The Public Library Association's new site, DigitalLearn.org, is an Institute of Museum and Library Services grant-funded project to create an online hub for digital literacy support and training. Included in DigitalLearn.org is a collection of self-directed tutorials for end-users to increase their digital literacy, and a community of practice for digital literacy trainers to share resources, tools and best practices.

Gmail Help
If your patrons are Gmail users, Gmail Help also has an extensive collection of help pages.

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Previous TechBits posts about GCFLearnFree.org and DigitalLearn.org:

What's the status?

This post was first run in 2009. It is being re-run with minor updates to reflect services that have changed.
----------------

Technology doesn't always have to be super complicated. Sometimes the best technology projects are very simple. A great example of this is the SCLS status wiki. This web page allows you to see which SCLS technology services have known issues in almost real time.  You can view this page from any computer, that's right any computer!  (not just a PC on the SCLS network)Crutches

Here is a list of some of the SCLS technology services that might have updates on the SCLS status wiki:

  • Koha
  • Library Online
  • SCLS network
  • Web services
  • OverDrive and other online resources
Let's look at a real world example

The first one will be before you knew about the SCLS status wiki and the second after you started using the SCLS status wiki.

Background

You are sitting at your desk and a coworker says they can't access OverDrive. You spring into action...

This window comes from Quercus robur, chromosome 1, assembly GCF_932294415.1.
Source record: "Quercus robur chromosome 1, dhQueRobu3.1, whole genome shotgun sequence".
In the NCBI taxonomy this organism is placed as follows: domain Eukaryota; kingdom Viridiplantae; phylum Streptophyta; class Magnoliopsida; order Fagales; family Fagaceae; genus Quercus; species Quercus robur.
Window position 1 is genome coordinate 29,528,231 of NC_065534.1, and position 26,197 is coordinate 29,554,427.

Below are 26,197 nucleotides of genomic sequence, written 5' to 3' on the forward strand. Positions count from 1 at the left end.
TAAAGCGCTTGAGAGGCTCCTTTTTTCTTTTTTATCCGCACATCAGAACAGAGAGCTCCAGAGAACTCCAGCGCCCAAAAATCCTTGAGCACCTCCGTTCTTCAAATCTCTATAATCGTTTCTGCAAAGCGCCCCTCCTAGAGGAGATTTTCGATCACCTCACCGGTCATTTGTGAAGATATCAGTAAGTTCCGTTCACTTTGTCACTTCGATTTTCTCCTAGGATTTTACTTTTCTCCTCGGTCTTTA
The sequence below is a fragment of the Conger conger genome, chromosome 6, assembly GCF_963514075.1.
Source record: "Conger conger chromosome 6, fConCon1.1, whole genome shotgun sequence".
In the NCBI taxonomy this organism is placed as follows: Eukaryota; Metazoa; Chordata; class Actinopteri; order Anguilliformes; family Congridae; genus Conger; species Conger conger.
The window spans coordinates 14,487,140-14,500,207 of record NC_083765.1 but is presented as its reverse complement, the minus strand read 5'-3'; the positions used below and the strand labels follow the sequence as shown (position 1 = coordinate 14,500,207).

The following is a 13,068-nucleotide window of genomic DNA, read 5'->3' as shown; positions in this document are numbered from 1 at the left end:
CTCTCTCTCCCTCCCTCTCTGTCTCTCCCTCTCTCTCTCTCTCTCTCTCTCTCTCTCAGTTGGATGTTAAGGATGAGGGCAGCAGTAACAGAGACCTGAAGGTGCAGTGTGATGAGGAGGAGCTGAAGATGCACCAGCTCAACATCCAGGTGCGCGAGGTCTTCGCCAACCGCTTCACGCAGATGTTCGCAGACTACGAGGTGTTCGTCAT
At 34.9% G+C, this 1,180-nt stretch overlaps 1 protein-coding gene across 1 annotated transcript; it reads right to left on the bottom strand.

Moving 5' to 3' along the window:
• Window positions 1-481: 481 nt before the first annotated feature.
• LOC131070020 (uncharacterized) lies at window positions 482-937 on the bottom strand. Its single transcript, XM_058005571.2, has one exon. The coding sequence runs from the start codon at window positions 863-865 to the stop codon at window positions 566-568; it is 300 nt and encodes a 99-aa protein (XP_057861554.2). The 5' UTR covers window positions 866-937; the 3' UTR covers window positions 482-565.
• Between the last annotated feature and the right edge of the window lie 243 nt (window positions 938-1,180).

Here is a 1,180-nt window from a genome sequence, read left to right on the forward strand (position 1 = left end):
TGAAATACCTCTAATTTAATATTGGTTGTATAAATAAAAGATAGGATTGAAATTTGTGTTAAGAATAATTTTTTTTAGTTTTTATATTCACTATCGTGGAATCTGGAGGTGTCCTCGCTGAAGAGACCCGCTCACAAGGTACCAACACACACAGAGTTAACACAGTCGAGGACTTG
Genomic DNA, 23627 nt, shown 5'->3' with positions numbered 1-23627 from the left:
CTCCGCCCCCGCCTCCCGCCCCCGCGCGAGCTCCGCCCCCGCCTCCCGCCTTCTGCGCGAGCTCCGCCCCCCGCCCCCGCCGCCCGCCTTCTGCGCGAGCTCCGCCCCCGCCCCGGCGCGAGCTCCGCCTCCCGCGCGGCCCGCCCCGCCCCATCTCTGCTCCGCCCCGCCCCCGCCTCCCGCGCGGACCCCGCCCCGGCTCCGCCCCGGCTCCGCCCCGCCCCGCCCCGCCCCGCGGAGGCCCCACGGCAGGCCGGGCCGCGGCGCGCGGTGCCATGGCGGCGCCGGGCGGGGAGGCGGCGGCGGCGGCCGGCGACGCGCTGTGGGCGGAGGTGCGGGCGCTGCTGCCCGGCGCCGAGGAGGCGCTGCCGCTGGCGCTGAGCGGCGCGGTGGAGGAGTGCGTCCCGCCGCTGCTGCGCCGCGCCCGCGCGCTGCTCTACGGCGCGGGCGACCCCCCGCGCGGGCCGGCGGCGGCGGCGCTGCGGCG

Before the SCLS status page

...and in a panic you sprint towards the nearest computer, but on the way you trip and twist your ankle. Down but not out, you crawl to the computer and see that OverDrive is indeed not working. With tears in your eyes, you fumble for the phone and call the Help Desk. After all that, you get a busy signal because everyone else is calling at the same time. Battered and broken, you sit on the floor defeated.

After the SCLS status page

...and calmly open your Internet browser, navigate to the SCLS status wiki see that OverDrive is down.  You also see that SCLS staff are working quickly to resolve the problem. Relaxed and comfortable, you sip on your morning coffee and realize what a beautiful day it is.

Can you really afford not to check the SCLS status wiki?

Marking O365 messages as Read

Have you experienced a situation where you read an email in Office 365 but it doesn’t get marked as read? I like to check my messages on my PC when I’m at work and my Android phone while I’m away from my desk, and sometimes my phone will indicate I have a new message to read even though I already read it on my PC.


The solution I have to remedy this is to:


1.    Click on the Gear in the upper right and select Options
2.    Expand Mail, Automatic processing on the left-hand side (this was already open for me by default)
3.    Select Mark as read
4.    In the window that appears, choose Mark displayed items as read and change the number of seconds to wait before making items as read to zero
5.    Save your changes


This will automatically mark your messages as read once you’ve clicked on them. Now you won’t have messages that you’ve read lingering around acting like they are new.

The end is near! (for @scls.lib.wi.us accounts)

The end is near!

@scls.lib.wi.us email will be retired at the end of January.  Make sure you're ready!